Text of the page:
Breaking news reports in the mainstream media this week supplant the humble role the SF Bay View has played for over two decades in alerting the San Francisco community to the ongoing threats to health, safety and the environment stemming from the botched radiological remediation that continues at the former Hunters Point Naval Shipyard. On Jan. 31, 2018, the US Navy has scheduled an Open House on Radiological Cleanup. Be there and be heard. It is time to take a stand against the final straw of criminal negligence, coverup and dangerous corruption that is driving the shipyard development like a diesel powered train on a track to nowhere!
Now, as the San Francisco Bay View newspaper’s 40th birthday year comes to a close, is the time to bring up to date the historical sketch of our paper that I began with Part 1 in the January paper. Piles of old papers rest on my desk, waiting to be read once again – a banquet of stories and pictures of our lives, our hopes, our goals. Let me let you taste the flavor of the freedom we continue to fight for in the age of Trump.
It’s 2016, 40 years since Muhammad al-Kareem founded the New Bayview, now renamed the San Francisco Bay View, in 1976. Inspired by Malcolm X, he wanted to bring a newspaper like Muhammad Speaks to Bayview Hunters Point. He’ll tell the story of those early years, and I’ll pick it up now at the point when my wife Mary and I took over in 1992. Watching our first paper roll through the huge two-story tall lumbering old press at Tom Berkley’s Post Newspaper Building on Feb. 3, 1992, was a feel-like-flying thrill we’ll never forget.
The SF Bay View newspaper applauds the strength and integrity of state and federal regulators who have taken the ultimate stand in protecting the health and future of the Bayview Hunters Point community. In so doing you have joined the “Forest of Mighty Oaks” planted in Bayview Hunters Point who have stood in open defiance against the tyranny and onslaught of political corruption and for-profit development operating in San Francisco. But we hate to say we told you so ... for over 15 years!
To: Lily Lee, Cleanup Project Manager, Superfund Division, U.S. Environmental Protection Agency Region 9 - I wish to submit the following comments regarding human health and safety concerns stemming from the proposed transfer of HPNS (Hunters Point Naval Shipyard) Parcels D2, UC1, UC2 and associated buildings 813, 819, 823 and IR 50 storm drains and sanitary sewer lines.
A cleanup worker at the decommissioned Hunters Point Naval Shipyard in southeast San Francisco is facing a rare life threatening cancer he believes is caused by his exposure to known toxins at the federal Superfund site. Diagnosed with a Peripheral T Cell Lymphoma, an aggressive high grade lymphoid malignancy with a five year survival rate of 32 percent, the worker has retained the high powered New York law firm Weitz & Luxenberg.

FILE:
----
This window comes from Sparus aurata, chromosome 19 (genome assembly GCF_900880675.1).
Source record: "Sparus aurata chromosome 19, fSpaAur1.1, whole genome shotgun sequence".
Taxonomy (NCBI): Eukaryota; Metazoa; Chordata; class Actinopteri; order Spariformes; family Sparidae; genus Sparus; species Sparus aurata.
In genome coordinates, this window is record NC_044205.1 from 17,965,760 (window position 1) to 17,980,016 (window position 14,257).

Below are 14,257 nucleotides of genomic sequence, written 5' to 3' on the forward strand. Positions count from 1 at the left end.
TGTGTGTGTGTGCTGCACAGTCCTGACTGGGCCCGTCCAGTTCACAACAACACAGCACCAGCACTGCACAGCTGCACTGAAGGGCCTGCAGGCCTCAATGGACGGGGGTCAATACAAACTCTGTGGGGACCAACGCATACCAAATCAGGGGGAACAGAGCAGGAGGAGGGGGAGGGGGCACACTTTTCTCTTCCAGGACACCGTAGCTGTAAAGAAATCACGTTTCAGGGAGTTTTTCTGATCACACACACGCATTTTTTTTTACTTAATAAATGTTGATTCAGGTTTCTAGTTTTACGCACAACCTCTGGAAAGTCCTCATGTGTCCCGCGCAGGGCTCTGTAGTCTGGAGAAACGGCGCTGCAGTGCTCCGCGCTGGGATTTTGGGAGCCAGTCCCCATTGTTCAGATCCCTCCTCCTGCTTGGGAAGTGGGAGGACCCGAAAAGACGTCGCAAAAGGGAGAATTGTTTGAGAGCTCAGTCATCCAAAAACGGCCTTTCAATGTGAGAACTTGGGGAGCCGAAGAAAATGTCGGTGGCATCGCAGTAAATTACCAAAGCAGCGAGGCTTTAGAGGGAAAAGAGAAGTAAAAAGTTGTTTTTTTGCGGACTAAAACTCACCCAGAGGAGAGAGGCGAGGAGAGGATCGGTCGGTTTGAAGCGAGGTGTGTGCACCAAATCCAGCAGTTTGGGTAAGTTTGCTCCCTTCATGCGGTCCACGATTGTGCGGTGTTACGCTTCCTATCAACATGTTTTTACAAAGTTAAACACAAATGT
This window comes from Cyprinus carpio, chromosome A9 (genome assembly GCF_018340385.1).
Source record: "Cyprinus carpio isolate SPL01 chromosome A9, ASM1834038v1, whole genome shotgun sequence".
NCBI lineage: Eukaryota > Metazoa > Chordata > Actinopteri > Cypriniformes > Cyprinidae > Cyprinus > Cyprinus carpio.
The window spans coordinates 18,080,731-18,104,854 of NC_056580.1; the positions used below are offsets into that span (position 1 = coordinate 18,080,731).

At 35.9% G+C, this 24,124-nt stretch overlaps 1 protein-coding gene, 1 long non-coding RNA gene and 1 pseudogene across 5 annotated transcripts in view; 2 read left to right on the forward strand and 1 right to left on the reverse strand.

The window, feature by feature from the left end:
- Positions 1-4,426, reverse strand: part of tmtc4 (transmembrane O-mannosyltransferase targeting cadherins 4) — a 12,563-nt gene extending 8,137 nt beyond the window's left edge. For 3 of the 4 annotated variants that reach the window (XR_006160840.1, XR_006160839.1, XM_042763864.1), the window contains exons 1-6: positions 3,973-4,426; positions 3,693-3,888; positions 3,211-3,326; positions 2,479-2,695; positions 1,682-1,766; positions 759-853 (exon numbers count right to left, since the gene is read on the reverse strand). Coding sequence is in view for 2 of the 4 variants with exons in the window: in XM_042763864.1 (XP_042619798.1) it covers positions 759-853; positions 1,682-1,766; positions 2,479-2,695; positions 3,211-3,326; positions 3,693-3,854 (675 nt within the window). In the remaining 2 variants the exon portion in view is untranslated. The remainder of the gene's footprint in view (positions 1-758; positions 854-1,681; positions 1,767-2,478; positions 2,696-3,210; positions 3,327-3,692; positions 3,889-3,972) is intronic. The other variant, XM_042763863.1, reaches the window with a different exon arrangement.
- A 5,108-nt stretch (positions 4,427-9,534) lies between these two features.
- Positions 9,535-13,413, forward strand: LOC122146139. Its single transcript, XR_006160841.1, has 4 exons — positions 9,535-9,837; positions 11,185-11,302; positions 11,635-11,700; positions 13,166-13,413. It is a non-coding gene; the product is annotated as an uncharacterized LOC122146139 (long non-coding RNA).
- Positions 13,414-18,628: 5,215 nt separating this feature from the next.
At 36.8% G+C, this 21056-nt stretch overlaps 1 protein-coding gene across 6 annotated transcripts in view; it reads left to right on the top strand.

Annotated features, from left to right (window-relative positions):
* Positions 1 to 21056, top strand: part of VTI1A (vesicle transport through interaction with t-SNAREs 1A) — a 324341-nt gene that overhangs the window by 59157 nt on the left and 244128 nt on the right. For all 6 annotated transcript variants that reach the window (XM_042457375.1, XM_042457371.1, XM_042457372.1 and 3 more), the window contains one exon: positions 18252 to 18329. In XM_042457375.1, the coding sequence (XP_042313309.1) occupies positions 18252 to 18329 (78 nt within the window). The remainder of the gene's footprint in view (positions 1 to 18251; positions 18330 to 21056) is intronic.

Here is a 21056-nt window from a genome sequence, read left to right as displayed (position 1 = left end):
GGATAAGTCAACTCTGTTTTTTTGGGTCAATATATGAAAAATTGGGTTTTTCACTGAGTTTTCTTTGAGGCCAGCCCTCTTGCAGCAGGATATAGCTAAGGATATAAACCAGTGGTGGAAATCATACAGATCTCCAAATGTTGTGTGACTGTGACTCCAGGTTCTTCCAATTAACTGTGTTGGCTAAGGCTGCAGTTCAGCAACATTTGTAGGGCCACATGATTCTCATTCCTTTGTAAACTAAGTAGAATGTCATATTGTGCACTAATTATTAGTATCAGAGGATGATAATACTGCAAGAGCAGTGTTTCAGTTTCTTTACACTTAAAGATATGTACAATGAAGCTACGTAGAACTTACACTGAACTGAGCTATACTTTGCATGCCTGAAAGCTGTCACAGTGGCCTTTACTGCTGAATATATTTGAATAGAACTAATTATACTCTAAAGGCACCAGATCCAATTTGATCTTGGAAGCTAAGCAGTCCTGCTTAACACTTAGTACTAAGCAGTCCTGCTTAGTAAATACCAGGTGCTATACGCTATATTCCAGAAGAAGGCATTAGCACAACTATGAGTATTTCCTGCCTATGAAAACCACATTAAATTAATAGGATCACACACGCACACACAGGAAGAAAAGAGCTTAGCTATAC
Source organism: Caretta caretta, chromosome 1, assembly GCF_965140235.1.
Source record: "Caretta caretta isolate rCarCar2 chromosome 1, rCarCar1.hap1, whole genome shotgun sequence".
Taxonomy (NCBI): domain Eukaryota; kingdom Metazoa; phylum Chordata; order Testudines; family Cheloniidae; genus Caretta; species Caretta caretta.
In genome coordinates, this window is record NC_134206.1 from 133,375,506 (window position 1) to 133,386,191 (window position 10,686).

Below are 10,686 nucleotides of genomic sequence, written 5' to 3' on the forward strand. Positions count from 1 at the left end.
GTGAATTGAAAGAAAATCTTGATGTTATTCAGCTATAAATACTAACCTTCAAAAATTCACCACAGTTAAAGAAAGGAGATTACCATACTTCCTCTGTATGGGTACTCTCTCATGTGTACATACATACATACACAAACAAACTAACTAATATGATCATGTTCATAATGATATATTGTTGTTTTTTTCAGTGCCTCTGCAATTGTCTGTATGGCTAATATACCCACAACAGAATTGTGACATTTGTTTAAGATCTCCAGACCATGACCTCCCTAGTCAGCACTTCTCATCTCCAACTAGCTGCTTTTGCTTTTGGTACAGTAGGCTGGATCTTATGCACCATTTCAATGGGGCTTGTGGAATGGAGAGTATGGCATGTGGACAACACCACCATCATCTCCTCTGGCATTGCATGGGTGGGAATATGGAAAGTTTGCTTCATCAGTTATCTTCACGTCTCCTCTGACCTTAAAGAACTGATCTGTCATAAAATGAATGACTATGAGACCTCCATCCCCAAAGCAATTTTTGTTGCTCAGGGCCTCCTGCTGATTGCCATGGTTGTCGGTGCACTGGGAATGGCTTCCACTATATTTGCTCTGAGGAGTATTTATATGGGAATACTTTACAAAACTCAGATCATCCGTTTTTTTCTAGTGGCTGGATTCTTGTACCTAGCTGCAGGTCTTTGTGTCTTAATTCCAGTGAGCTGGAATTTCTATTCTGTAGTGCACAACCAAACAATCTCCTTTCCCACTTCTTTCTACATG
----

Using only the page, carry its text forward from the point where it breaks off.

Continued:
Whistleblowers at the Hunters Point Shipyard told a reporter, “I wouldn’t feel comfortable living there having a yard where I could grow a garden. Absolutely not." “I wouldn’t go there, I wouldn’t take my grandchildren there, I wouldn’t walk my dog there.” A Treasure Island whistleblower said, “My job is to protect people and the environment, and it’s just not getting done.”
Many scientists are looking at the role caesarian sections and early induction of labor is having on the rising incidence of preterm births in our country. Recent evidence suggests that infant mortality in Black women is linked to a low incidence of breast feeding.
A survey sent in April of 2008 by the Union of Concerned Scientists to 5,419 EPA scientists reports that 900 scientists say the White House watered down documents regarding climate change and inserted industry language into EPA power plant regulations and that scientific advisory panel conclusions about toxic chemicals went unheeded.
In 2001 I founded the Radiological Subcommittee of the Hunters Point Shipyard. I became obsessed by the potential for one of the worst toxic environmental impacts to the human cell being realized with this development project on a federal Superfund site: Small radioactive particles called radionuclides becoming airborne on dust and breathed into the lungs and circulatory system of children.
Recent DNA analysis confirms the earliest inhabitants of modern day China migrated from the African continent thousands of year ago and brings to full circle a genealogical journey I have embarked upon to embrace my African and Asian roots. I grew up in public housing in southeastern San Francisco where racial tension and conflict today exist between the African American and Asian communities sparked by culture clash and kindled by gentrification.
The latest “evolutionary debutante” is Ardi – Ardipithecus Ramidus – whose complete skull and pelvis crowns her as the greatest grandmother of modern day humans. About 2 million years ago these women evolved into the species Homo erectus. They walked upright out of Africa to populate the world.